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St. Crowdedburg – by David

(Alex, I hope my title of this post is up to your standards)

We saw some old friends today…. the same 40,000 people who we met in line at Versailles and in front of the Mona Lisa on our first trip, and who we ran into again at Tianenmen Square last year, were all at the Winter Palace/Hermitage today.   You hate to get sucked in to the maelstrom, but when you go to (city), you just can’t avoid going to (big #1 sight in that city that everyone else goes to).

The good news is that we sprung for a tour guide, so we got to zoom right in and skip the lines.  Which is good because the skies opened and dumped a thunderstorm on everyone in line, as we were in the building.

Sadly for the kids, this was yet another fancy old palace with lots of crazy, over-the-top rooms, and then an art museum with lots of old paintings. Fun fun.  We’ve now seen the palaces of all the late-19th-century empires…. seen one, seen ’em all….  although this one was probably the most over-the-top.   And this was the first time we’ve had a professional guide, which to the grown ups was very interesting and informative…. e.g. seeing the table and room where the leaders of the government hat deposed the Tsar were sitting when Lenin and the Bolsheviks stormed in and threw them out in 1917.

Let the photos speak:

Anna’s favorite room ….. NOT

The throne….

The crowds at the #1 sight in the museum, the “Peacock Clock”…

In the morning we saw a few small sights, including the cathedral with the most famous “icon” gold-framed painting of Mary in Russia (the painting gave battle strategy advice in his prayers to the Russian general who defeated Napoleon).   But the thing that I liked most (and Anna was right there with me) is a wild art-nouveau building on the main street built by Singer sewing machine company in 1902. It had quite a history over the years, but it’s still standing and is now the HQ of a high-tech firm.  Very cool.  This is the kind of “fancy” design that Anna likes…..much better than baroque/rococo.  It’s hard to see but the bronze and glass sculpture of the earth on top is excellent.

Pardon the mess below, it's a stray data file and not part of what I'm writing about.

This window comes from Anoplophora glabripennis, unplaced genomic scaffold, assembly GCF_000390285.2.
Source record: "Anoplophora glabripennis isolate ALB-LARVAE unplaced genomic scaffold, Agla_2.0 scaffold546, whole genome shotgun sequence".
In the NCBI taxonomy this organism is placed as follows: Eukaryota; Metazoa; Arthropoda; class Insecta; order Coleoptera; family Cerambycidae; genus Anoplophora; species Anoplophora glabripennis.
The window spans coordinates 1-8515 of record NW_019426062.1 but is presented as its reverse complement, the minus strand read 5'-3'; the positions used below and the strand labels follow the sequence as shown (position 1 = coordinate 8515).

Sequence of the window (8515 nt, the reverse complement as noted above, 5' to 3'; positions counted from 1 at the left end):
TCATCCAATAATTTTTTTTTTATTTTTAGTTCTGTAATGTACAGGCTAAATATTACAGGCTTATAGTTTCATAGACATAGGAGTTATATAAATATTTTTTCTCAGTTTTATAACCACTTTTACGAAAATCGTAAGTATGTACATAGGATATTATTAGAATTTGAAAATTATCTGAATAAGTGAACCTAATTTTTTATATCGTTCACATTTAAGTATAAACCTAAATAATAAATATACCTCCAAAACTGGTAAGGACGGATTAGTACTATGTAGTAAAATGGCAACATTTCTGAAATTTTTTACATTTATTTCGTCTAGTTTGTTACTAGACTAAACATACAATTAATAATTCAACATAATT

Some random things from St. Pete:

– Many many weddings….apparently the line is very long, so you if you go in today to get a license they’ll tell you which day in November you can get married.  And then on that day you take your picture in a famous spot and then drive around with big rings on your car.

– We continue to see a surprising number of old 1950s and 1960s American cars everywhere we go.

– Yesterday, stopped at an intersection, we heard a “bang” from the truck in front of us, and watched one of its rear wheels roll across the road while the other one was folded up under the axle….. it just failed on the spot. Our tour guide just laughed and said “that’s how things really are in Russia”

– We were surprised to hear this morning’s tour guide hem and haw about whether she felt life is better now than in the Soviet times (she was 15 when things changed).  We gave her every opportunity to say great things about the new world, and she just didn’t quite feel that way.  Not sure why not…. we didn’t push it.

– Other than a few standouts, the city center is just mile after mile of 6-story, stone/brick/plastered buildings jammed up against each other, mostly in pretty run-down shape after surviving 150+ years of war, politics and weather.  Except for special cases like the Faberge museum, there doesn’t seem to be much incentive to do maintenance.  Even this wild pink one on a back street is just nothing special to anyone… just apartments.

– Quaint street market with a long row of “babushkas” selling berries and flowers they had picked in the forests.

– The world’s first shopping mall/department store built on orders of Catherine the Great in the 1750s (before America was a country) … it’s huge …. yes, it fills the whole picture. Now it’s like K Mart / Walmart / Target combined.


Happy Bergday Anna! (By Alex)

As today was Anna’s birthday, we had a birthday breakfast with egg cubes and pastries.


Egg cubes

Today, we took a tour of St. Petersburg. St. Petersburg was called ‘Leningrad’ during the Soviet times.

On the train yesterday, we saw some sights in the countryside that created a very distinct first impression. Look at the photos below for what I mean.​

St. Petersburg is very different from those photos. Here is the basic layout of the city:

  • There are long blocks and short blocks
  • Long blocks are incredibly long (Open Street Map says that the nearest long block to us is 447m long from center of intersection to center of intersection)
  • Short blocks are approximately a normal city block